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What to Expect from an Oral Biopsy


Posted on 1/27/2017 by Dr McMurray
A woman talking with her dentist about receiving an oral biopsy.
The word "biopsy" can often bring about fear, as it is usually associated with cancer. While an oral biopsy can help diagnose oral cancer in the dental field, the term is actually used to describe a procedure that is used to diagnose any lesion in the mouth that cannot be diagnosed by your dentist through any other means.

Here is what you can expect if you require an oral biopsy.

Types of Oral Biopsy


There are several types of oral biopsy:

•  Incisional biopsy, also known as a diagnostic biopsy, is used on large lesions.
•  Excisional biopsy is used for small lesions. While they are used for diagnostic purposes, they are also used as a treatment, as they remove the entire abnormality.
•  Frozen section biopsy gives an immediate diagnostic report by freezing the sample and then sectioning to stain and examine it.
•  Punch biopsy uses a special tool with a circular head to remove a section of the lesion. It is used most frequently for the back of the mouth.
•  Brush biopsy uses a brush to collect cells. It is usually used for detecting oral cancer and doesn't require anesthesia.

Biopsy Procedure


The oral biopsy procedure is a painless one. After your dentist thoroughly cleans the site, a local anesthetic is used to numb it, ensuring that you won't feel anything. A section of the lesion is removed to be examined microscopically. The procedure takes less than an hour and is closed with stitches. Results can be back as soon as two days, and if further treatment is needed, a plan is made.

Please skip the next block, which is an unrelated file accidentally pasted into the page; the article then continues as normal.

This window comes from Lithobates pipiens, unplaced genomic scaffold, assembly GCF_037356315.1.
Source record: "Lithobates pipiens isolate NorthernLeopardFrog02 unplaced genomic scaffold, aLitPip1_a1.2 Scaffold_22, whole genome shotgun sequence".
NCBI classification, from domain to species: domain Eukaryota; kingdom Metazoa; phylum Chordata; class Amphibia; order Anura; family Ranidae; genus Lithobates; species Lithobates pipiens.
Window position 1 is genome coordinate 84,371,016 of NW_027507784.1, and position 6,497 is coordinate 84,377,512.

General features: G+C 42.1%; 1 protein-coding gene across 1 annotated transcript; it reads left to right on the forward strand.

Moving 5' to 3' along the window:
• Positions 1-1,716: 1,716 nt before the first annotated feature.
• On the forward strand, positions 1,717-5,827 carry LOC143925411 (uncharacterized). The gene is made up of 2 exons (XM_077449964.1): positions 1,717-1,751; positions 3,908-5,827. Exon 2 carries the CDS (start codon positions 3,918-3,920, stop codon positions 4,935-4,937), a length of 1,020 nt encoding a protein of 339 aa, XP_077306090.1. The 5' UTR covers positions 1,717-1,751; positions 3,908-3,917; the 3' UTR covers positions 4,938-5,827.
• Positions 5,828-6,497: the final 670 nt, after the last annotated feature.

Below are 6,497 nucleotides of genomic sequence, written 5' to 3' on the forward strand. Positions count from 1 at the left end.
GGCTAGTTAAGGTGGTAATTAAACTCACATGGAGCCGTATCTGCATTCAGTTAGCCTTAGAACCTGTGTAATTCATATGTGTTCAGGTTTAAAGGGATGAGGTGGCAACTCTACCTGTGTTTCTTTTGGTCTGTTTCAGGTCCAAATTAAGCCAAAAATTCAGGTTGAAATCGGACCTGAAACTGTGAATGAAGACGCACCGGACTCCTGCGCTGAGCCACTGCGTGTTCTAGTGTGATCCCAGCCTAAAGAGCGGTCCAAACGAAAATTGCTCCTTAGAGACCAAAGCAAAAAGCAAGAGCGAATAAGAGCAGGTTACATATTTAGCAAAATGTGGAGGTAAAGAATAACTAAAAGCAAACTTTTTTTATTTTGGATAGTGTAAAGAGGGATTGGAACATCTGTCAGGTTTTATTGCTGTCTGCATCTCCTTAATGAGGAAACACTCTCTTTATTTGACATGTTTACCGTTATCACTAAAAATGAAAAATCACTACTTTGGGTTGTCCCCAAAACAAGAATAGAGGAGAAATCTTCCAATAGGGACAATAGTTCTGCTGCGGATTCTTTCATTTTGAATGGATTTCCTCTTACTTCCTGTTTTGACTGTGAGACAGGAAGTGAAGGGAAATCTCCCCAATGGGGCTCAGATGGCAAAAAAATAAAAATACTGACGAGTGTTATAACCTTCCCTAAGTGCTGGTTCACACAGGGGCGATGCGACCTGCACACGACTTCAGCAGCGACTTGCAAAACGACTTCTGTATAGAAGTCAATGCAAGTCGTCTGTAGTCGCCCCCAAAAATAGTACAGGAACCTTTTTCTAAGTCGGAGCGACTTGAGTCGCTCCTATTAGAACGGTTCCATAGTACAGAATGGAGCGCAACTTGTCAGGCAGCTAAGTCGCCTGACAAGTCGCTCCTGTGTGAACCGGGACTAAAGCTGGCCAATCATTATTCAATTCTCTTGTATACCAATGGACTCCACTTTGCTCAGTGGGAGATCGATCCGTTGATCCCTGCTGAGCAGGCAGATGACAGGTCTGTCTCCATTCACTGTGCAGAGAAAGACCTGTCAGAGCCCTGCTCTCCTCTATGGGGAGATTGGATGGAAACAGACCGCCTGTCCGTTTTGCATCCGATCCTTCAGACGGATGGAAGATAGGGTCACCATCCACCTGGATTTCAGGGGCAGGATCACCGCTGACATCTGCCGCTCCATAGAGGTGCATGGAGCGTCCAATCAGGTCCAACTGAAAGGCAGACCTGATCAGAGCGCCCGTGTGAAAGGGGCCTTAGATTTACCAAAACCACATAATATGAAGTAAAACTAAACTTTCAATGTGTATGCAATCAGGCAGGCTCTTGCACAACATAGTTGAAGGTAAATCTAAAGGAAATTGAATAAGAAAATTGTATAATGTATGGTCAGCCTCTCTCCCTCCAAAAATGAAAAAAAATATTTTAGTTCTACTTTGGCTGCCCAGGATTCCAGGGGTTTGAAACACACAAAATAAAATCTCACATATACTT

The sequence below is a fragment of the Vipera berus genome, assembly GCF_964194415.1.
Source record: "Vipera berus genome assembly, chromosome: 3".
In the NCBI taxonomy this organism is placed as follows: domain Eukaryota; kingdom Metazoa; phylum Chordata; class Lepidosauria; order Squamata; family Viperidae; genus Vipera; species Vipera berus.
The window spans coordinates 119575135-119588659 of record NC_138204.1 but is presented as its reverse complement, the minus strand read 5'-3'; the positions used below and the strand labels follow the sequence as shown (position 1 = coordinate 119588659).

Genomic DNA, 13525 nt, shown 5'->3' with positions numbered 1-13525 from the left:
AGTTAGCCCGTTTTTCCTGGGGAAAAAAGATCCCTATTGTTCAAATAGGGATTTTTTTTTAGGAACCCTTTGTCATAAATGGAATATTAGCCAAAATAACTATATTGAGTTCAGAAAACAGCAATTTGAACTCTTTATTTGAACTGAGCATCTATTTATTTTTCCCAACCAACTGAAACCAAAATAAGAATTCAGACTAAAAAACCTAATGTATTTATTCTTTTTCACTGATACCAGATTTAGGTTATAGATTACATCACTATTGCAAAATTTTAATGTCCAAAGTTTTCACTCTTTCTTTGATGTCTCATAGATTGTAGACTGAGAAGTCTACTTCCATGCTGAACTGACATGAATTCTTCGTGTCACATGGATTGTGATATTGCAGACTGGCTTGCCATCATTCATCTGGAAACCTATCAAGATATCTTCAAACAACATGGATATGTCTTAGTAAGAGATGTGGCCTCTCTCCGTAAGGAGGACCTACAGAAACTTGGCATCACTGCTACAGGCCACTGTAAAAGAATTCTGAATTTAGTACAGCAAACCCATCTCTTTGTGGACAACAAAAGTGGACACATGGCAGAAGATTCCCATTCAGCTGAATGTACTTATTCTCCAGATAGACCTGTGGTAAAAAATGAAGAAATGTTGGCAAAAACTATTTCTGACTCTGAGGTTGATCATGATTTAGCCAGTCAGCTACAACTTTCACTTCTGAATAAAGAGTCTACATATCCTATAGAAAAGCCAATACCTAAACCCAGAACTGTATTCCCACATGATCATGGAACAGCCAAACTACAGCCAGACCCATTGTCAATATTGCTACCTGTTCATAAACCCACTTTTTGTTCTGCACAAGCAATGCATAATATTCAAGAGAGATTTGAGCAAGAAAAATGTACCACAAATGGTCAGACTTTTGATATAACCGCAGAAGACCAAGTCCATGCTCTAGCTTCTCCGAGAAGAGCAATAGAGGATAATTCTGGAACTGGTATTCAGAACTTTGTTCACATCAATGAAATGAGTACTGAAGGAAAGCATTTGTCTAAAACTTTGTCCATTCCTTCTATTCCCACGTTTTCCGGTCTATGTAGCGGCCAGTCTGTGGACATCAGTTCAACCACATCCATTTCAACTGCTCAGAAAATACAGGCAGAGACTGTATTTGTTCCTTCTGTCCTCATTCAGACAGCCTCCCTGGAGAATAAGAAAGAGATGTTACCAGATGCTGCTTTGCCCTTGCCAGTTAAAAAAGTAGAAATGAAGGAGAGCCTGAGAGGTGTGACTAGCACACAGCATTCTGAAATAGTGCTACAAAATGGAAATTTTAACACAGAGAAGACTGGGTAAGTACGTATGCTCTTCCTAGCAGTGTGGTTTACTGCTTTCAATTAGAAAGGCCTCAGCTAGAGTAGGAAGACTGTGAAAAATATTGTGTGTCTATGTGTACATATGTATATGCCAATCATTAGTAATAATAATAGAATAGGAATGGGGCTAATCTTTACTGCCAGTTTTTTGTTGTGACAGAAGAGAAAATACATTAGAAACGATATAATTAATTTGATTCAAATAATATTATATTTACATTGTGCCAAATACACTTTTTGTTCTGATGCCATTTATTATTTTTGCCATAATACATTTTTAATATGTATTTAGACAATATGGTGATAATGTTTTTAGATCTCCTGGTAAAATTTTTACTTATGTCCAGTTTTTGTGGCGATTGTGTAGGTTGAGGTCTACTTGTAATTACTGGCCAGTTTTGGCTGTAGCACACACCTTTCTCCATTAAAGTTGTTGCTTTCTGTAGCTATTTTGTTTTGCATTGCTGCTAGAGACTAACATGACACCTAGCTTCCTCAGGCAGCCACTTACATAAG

Taking Care After the Procedure


Some pain and swelling is to be expected after the anesthetic wears off. Most pain can be managed with over the counter pain medication. Avoid taking aspirin, as it can thin the blood and cause further bleeding.

Swelling can be managed with an ice pack wrapped in a towel held against the cheek for 20 minute intervals during the first 24 hours. You should avoid strenuous activity as well as any rinsing during the first 24 hours as well, as it can lead to further swelling or bleeding.

You can eat normally following an oral biopsy, however, it is recommended that you avoid anything that is too hot, as it can irritate the surgical site. After the initial 24 hours, a warm salt water rinse, or an alcohol-free, antibiotic mouthwash, can help speed the healing while fighting off potential infection.

Oral biopsies are an excellent diagnostic tool for your dentist to ensure your dental health. If you have a lesion in your mouth that has been there for more than two weeks and hasn't responded to any other treatment, contact our office to schedule an exam today.

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